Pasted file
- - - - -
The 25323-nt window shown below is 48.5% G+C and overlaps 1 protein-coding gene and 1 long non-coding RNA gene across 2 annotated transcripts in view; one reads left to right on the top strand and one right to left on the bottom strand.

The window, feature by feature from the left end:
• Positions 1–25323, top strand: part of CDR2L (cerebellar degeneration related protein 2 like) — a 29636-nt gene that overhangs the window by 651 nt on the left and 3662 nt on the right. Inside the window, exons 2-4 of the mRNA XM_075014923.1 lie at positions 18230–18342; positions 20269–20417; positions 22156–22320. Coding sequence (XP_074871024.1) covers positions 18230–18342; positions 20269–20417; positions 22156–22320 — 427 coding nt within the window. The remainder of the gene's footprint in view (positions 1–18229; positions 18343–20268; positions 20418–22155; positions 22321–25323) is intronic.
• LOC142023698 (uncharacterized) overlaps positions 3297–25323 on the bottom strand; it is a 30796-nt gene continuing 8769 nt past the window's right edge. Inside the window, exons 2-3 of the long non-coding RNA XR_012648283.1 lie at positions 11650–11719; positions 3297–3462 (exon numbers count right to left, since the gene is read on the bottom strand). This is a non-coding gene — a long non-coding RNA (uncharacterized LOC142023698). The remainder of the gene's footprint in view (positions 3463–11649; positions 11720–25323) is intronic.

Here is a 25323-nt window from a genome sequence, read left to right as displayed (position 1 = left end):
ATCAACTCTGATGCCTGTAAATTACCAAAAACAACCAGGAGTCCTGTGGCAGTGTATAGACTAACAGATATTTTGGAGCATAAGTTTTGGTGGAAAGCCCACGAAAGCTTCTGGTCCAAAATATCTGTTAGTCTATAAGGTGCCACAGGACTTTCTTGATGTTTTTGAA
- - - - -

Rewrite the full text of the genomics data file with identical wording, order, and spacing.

The 25323-nt window shown below is 48.5% G+C and overlaps 1 protein-coding gene and 1 long non-coding RNA gene across 2 annotated transcripts in view; one reads left to right on the top strand and one right to left on the bottom strand.

The window, feature by feature from the left end:
• Positions 1–25323, top strand: part of CDR2L (cerebellar degeneration related protein 2 like) — a 29636-nt gene that overhangs the window by 651 nt on the left and 3662 nt on the right. Inside the window, exons 2-4 of the mRNA XM_075014923.1 lie at positions 18230–18342; positions 20269–20417; positions 22156–22320. Coding sequence (XP_074871024.1) covers positions 18230–18342; positions 20269–20417; positions 22156–22320 — 427 coding nt within the window. The remainder of the gene's footprint in view (positions 1–18229; positions 18343–20268; positions 20418–22155; positions 22321–25323) is intronic.
• LOC142023698 (uncharacterized) overlaps positions 3297–25323 on the bottom strand; it is a 30796-nt gene continuing 8769 nt past the window's right edge. Inside the window, exons 2-3 of the long non-coding RNA XR_012648283.1 lie at positions 11650–11719; positions 3297–3462 (exon numbers count right to left, since the gene is read on the bottom strand). This is a non-coding gene — a long non-coding RNA (uncharacterized LOC142023698). The remainder of the gene's footprint in view (positions 3463–11649; positions 11720–25323) is intronic.

Here is a 25323-nt window from a genome sequence, read left to right as displayed (position 1 = left end):
ATCAACTCTGATGCCTGTAAATTACCAAAAACAACCAGGAGTCCTGTGGCAGTGTATAGACTAACAGATATTTTGGAGCATAAGTTTTGGTGGAAAGCCCACGAAAGCTTCTGGTCCAAAATATCTGTTAGTCTATAAGGTGCCACAGGACTTTCTTGATGTTTTTGAA